The electors of citizens and burgesses are supposed to be the mercantile or trading interest of the kingdom. Such freemen only of any city or borough as claim by birth, marriage, or servitude, shall be entitled to vote therein, unless he has been admitted to his freedom twelve calendar months before.

Some of the qualifications of persons to be elected members of the house of Commons depend upon the law and custom of parliament, declared by the house of Commons, others upon certain statutes. From which it appears, 1. That they must not be aliens born, or minors. 2. That they must not be any of the twelve judges, because they sit in the House of Lords; nor of the clergy, for they sit in the convocation persons attainted of treason or felony, for they are unfit to sit any where. 3. That sheriffs of counties, and mayors and bailiffs of boroughs, are not eligible in their respective jurisdictions, as being returning officers; but that sheriffs of one county are eligible to be knights of another. 4. That in

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strictness, all members ought to have been inhabitants of the places for which they are chosen: But this having been long disregarded, was at length entirely repealed by statute 14th Geo. III. 5. That no persons concerned in the management of any duties or taxes created since 1692, except the commissioners of the treasury, nor any of the officers following, viz. commissioners of prizes, transports, sick and wounded, wine licences, navy and victualling; secretaries or receivers of prizes; comptrollers of the army accounts; agents for regiments; governors of plantations and their deputies; officers of Minorca or Gibraltar; officers of the excise and customs; clerks or deputies in the several offices of the treasury, exchequer, army, victualling, admiralty, pay of the army or navy, secretaries of state, seal, stamps, appeals, wine licences, hackney coaches, hawkers and pedlars; nor any persons that hold any new office under the crown, created since 1705, are capable of being elected or sitting as members. 6. That no person having a pension under the crown during pleasure, or for any term of years, is capable of being elected or sitting. 7. That if any member accepts an office under the crown, except an officer in the army or navy, accepting a new commission, his seat is void, but such member is capable of being re-elected. 8. That all knights of the shire shall be actual knights, or such notable esquires and gentlemen as have estates sufficient to be knights, and by no means of the degree of yeomen. This is reduced to a still greater certainty, by ordaining, 9. That every knight of a shire shall have a clear estate of freehold or copy hold to the value of £600 per annum, and every citizen and burgess to the value of £300 : except the eldest sons of peers, and of persons qualified to be knights of shires, and except the members for the two universities; which somewhat balances the ascendant which the boroughs have gained over the counties, by obliging the trading interest to make choice of landed men; and of this qualification the member must make oath, and give in the particulars in writing, at the time of his taking his seat. But subject to these standing restrictions and qualifications, every subject of this realm is eligible of common right.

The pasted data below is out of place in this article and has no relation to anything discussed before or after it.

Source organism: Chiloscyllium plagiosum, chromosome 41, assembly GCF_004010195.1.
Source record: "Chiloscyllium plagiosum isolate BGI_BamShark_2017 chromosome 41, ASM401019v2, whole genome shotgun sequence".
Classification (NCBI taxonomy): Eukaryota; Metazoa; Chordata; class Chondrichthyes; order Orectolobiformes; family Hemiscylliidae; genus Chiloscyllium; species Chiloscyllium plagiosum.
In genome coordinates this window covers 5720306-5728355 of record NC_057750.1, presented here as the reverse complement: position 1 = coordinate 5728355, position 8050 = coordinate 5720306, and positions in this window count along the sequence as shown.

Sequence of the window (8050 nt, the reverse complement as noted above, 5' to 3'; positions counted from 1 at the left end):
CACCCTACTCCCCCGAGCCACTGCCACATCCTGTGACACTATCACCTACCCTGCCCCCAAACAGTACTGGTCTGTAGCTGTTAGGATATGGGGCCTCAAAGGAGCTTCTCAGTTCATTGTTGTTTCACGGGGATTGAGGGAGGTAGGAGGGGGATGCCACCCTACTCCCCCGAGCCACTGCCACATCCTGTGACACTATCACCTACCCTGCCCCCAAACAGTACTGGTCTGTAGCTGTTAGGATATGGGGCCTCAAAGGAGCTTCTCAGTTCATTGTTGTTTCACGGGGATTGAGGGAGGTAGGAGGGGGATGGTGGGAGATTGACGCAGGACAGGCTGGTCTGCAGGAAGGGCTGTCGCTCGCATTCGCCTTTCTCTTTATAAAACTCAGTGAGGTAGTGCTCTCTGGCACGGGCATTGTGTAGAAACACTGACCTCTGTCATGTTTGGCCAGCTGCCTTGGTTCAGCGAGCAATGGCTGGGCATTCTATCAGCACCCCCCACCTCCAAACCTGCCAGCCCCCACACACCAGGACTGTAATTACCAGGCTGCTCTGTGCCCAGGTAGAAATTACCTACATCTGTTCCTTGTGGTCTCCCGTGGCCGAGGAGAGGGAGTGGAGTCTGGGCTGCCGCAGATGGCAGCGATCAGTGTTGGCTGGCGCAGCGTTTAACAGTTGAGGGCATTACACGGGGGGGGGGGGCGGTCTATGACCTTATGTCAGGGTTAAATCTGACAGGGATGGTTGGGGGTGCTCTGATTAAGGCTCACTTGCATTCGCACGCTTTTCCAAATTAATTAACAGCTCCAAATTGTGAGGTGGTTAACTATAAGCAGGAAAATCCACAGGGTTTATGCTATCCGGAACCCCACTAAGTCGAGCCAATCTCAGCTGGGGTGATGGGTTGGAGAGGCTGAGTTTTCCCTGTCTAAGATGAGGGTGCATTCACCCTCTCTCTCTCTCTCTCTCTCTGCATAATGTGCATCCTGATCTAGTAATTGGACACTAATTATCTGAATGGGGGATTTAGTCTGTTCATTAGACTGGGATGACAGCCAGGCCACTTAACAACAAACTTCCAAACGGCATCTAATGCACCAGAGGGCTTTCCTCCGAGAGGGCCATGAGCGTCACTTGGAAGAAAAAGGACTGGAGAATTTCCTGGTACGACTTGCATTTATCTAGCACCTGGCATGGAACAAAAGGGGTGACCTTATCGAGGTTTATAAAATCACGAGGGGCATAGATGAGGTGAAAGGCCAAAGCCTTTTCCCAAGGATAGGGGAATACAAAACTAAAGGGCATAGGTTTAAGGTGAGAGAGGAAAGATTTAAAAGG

Elections are also regulated by the law of parliament, and several sta


As soon as parliament is summoned, the Lord Chancellor (or, if a vacancy happens during the sitting of parliament, the speaker, by order of the house, and without such order, if a vacancy happens by death, or the member's becoming a peer in the time of a recess for twenty days) sends his warrant to the clerk of the crown in chancery, who thereupon issues out writs to the sheriff of every county, for the election of all the members to serve for that county, and every city and borough therein. Within three days after the receipt of this writ, the sheriff is to send his precept, under his seal, to the proper returning officers of the cities and boroughs,